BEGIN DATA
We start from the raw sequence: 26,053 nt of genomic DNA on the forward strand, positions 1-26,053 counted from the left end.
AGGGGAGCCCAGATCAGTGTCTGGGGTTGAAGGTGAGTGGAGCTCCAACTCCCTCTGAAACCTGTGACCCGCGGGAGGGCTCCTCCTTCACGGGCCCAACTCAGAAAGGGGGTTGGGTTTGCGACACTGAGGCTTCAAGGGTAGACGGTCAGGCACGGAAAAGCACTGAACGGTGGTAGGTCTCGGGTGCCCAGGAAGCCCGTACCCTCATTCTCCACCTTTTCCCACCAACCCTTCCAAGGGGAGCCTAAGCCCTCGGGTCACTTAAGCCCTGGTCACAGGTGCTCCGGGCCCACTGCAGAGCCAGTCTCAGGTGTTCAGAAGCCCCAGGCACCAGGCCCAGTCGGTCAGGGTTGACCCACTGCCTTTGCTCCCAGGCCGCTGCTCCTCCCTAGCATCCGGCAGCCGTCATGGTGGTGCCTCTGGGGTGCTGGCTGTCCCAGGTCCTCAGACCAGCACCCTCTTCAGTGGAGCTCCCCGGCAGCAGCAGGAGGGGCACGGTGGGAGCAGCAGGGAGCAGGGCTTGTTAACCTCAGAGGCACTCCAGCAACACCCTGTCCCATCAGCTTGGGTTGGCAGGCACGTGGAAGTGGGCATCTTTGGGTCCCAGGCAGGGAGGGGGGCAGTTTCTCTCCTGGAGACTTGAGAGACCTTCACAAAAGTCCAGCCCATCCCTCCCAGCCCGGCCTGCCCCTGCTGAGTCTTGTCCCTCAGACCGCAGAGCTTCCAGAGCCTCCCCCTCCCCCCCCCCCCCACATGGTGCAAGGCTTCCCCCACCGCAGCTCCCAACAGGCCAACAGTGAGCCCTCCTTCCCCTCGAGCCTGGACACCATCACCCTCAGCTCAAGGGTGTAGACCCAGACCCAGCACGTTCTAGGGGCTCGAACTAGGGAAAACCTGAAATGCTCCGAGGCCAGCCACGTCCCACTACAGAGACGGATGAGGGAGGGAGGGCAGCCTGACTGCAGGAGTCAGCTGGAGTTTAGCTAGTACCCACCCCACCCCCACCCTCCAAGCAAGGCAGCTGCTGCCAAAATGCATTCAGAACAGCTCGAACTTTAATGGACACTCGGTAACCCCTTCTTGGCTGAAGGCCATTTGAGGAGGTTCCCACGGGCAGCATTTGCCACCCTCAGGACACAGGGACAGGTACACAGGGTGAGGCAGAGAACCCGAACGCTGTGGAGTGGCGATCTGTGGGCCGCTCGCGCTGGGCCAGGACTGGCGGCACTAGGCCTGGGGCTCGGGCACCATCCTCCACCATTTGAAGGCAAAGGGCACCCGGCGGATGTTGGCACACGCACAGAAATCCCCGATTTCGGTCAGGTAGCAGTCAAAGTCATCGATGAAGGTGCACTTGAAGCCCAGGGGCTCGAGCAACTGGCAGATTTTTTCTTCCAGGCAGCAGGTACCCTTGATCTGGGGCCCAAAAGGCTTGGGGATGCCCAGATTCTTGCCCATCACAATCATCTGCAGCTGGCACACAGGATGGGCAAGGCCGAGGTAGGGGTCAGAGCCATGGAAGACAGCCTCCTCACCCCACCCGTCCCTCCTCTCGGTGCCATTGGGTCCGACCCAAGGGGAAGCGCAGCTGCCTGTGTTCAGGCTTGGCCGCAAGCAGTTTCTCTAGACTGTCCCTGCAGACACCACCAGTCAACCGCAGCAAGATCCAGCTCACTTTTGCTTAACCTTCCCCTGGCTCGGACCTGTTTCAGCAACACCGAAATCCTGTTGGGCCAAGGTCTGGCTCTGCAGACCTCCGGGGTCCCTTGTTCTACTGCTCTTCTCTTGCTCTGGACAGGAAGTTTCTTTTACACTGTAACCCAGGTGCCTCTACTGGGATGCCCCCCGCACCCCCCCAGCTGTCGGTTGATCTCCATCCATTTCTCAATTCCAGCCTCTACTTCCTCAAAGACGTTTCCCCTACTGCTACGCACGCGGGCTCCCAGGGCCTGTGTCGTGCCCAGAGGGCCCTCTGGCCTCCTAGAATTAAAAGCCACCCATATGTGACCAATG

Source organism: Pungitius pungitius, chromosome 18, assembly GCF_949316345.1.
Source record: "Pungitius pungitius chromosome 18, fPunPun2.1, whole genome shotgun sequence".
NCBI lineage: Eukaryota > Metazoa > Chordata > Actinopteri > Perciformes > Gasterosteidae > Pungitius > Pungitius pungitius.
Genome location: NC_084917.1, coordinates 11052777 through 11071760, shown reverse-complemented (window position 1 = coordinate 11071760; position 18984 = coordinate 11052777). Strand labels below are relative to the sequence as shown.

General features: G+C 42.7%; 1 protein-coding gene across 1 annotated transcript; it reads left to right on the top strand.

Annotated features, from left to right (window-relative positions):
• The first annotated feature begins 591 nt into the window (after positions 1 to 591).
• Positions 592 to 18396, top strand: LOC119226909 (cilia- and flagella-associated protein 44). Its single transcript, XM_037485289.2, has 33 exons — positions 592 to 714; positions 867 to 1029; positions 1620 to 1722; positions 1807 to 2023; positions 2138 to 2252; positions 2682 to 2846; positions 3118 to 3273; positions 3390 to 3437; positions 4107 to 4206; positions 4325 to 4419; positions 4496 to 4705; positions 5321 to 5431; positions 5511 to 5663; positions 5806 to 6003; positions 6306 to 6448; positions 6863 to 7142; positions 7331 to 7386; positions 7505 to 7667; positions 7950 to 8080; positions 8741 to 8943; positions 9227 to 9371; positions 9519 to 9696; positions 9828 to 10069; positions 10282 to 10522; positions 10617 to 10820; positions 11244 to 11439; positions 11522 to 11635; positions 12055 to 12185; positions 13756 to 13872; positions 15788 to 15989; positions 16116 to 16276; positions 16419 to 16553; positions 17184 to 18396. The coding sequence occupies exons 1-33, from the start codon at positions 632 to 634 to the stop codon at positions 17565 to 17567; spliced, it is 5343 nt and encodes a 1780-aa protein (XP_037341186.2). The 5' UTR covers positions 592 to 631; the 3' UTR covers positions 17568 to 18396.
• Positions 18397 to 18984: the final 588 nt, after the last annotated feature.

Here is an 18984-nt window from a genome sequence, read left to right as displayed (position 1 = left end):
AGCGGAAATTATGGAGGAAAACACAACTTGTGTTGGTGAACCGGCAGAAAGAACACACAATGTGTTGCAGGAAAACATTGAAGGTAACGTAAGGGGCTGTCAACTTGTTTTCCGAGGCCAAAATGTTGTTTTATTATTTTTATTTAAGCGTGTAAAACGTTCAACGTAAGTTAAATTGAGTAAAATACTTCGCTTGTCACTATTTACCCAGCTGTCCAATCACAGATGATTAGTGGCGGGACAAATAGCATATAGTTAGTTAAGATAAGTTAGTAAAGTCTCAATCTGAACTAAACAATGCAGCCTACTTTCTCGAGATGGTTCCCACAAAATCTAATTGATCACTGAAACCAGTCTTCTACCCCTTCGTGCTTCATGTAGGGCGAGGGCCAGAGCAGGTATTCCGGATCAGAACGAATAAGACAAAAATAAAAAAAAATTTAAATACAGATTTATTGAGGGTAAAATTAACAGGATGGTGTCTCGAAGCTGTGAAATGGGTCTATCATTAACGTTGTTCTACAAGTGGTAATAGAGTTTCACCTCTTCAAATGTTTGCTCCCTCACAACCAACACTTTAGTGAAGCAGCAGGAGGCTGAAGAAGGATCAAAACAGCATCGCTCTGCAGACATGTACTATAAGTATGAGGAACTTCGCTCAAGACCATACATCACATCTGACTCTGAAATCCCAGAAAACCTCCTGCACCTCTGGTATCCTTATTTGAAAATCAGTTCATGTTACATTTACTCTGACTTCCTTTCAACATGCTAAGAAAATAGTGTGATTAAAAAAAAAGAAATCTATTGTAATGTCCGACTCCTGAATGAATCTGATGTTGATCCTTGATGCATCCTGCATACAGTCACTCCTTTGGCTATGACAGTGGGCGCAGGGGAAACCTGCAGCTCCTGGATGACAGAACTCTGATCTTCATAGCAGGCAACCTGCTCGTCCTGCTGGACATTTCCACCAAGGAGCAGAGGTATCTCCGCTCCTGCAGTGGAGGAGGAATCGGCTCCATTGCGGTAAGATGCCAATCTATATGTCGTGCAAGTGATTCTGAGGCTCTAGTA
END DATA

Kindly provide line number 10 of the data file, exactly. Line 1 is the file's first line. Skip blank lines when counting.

• Positions 592 to 18396, top strand: LOC119226909 (cilia- and flagella-associated protein 44). Its single transcript, XM_037485289.2, has 33 exons — positions 592 to 714; positions 867 to 1029; positions 1620 to 1722; positions 1807 to 2023; positions 2138 to 2252; positions 2682 to 2846; positions 3118 to 3273; positions 3390 to 3437; positions 4107 to 4206; positions 4325 to 4419; positions 4496 to 4705; positions 5321 to 5431; positions 5511 to 5663; positions 5806 to 6003; positions 6306 to 6448; positions 6863 to 7142; positions 7331 to 7386; positions 7505 to 7667; positions 7950 to 8080; positions 8741 to 8943; positions 9227 to 9371; positions 9519 to 9696; positions 9828 to 10069; positions 10282 to 10522; positions 10617 to 10820; positions 11244 to 11439; positions 11522 to 11635; positions 12055 to 12185; positions 13756 to 13872; positions 15788 to 15989; positions 16116 to 16276; positions 16419 to 16553; positions 17184 to 18396. The coding sequence occupies exons 1-33, from the start codon at positions 632 to 634 to the stop codon at positions 17565 to 17567; spliced, it is 5343 nt and encodes a 1780-aa protein (XP_037341186.2). The 5' UTR covers positions 592 to 631; the 3' UTR covers positions 17568 to 18396.